Shelves of books have been written about how the Founding Fathers and other Americans defined “our creator” or “rights” in the 18th century, and Pompeo’s confidence that he and his commission will be able to ascertain precisely those definitions is just a bit delusional. But what is certainly true is that the Founding Fathers believed it was not the role of governments to bestow those rights on its citizens; it was the role of governments to protect them. Adams, Jefferson, Franklin, and the rest of them did not create these rights out of thin air. They intended instead to conceive of a form of government that would most adequately lay out the basis of political governance in the context of the natural law philosophies of John Locke and others, which themselves had their origins in a study of the Western liberalism represented by certain strands of thought going back to the ancient Greeks and Romans (not to mention, in some opinions, the Apostle Paul and St. Augustine) — in short, to conceive of a government appropriate to the 18th century Age of Enlightenment. In Europe, at about the same time, Kant was doing the same thing in his investigations into moral philosophy and the idea of the Categorical Imperative.

In the 1920s, Progressive Era historians like Charles Beard and Carl Becker dismissed all this; it was a muckraking time, and the Founding Fathers were the muck that they raked, charging that the stated ideals of the framers of both the Declaration and the Constitution were so much lip service to their genuine concerns, which were the preservation of their own property rights and economic self-interest. Later studies by people like Bernard Bailyn, Gordon Wood, and Pauline Maier, however, established that many Americans of all persuasions and classes shared the ideals of the framers: that, indeed, Americans of the time, including the framers, meant what they said.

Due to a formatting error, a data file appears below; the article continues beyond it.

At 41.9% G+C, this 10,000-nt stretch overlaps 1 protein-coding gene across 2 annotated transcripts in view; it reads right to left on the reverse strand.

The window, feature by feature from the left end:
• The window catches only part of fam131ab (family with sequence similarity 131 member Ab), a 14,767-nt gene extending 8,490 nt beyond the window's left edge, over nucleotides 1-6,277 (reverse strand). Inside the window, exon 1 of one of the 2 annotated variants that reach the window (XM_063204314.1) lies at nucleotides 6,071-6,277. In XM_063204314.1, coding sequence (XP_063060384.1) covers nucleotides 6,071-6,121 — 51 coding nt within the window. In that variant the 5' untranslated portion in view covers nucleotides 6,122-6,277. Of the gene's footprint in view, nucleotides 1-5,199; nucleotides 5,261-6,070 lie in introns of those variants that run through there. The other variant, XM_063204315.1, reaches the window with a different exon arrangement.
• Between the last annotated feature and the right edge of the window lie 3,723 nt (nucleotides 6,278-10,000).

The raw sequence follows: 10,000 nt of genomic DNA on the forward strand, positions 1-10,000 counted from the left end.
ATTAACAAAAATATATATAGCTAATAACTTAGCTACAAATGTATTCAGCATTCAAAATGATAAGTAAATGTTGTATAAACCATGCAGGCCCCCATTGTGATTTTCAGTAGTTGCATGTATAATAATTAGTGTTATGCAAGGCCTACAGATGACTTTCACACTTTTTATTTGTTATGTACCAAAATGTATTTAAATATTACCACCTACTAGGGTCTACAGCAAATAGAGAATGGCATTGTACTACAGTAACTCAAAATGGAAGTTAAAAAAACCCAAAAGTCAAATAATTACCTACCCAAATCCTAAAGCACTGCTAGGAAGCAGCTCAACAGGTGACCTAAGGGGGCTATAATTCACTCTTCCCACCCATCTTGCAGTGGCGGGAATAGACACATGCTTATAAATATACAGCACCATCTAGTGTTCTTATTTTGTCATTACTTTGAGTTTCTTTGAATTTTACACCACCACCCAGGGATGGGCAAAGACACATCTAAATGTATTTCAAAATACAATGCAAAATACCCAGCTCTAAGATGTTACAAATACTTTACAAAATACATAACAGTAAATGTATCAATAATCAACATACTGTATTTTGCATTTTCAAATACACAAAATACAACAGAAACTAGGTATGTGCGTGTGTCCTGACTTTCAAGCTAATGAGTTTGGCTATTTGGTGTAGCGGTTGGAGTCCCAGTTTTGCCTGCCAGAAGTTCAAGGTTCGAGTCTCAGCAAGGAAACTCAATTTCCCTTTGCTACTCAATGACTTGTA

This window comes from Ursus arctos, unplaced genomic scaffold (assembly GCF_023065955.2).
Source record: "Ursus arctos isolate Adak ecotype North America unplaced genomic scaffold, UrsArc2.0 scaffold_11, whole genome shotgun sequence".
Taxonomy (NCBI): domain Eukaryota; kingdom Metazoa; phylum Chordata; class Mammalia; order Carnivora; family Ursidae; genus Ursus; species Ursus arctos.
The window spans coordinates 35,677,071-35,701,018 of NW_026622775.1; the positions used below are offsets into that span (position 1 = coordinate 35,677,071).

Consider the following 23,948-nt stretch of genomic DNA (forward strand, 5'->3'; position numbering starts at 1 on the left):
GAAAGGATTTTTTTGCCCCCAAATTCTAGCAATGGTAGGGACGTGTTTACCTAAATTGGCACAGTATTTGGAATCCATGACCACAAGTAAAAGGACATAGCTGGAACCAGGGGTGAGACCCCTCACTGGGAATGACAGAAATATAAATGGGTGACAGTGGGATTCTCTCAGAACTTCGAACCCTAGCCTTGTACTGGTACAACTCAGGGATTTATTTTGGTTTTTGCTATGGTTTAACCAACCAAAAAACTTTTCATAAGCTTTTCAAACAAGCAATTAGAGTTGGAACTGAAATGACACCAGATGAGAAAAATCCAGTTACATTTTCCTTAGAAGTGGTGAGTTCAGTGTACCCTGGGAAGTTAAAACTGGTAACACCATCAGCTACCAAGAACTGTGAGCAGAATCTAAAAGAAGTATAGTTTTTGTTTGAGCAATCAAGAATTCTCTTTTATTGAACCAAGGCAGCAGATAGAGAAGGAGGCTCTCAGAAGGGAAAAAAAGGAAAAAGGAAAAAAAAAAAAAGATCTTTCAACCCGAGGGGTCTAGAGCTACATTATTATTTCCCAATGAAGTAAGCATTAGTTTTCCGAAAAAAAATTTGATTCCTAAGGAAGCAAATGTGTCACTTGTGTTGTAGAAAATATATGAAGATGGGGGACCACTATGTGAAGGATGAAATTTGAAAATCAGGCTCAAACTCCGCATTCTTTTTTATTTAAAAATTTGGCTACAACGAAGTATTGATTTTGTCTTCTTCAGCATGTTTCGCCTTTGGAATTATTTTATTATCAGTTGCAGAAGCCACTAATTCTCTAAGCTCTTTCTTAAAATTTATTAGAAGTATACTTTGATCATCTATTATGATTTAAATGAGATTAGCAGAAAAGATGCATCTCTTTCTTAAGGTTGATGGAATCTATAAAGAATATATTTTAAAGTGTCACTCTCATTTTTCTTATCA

Among the ghosts that I thought I saw in Philadelphia last week, I’m afraid, were the ghosts of those ideals, which are becoming thinner and thinner in the Trump era. Rights, in Pompeo’s conception, are to be given and selectively protected by governments, not by God or nature, and in the end, what difference does it make anyway? As Russian President Vladimir Putin said at around the same time as the creation of Pompeo’s commission, “[Liberals] cannot simply dictate anything to anyone just like they have been attempting to do over the recent decades. The liberal idea has become obsolete. It has come into conflict with the interests of the overwhelming majority of the population.” Of course, Putin, as usual, was sowing discord, deliberately conflating the long history of Western liberalism with annoying contemporary politicians who call themselves liberal by contemporary ideological standards. But most Americans — especially those who support Trump — may not care about the distinction. Which is the best way to whittle the memory of those ghosts to nothing.

See also: Trump Fatigue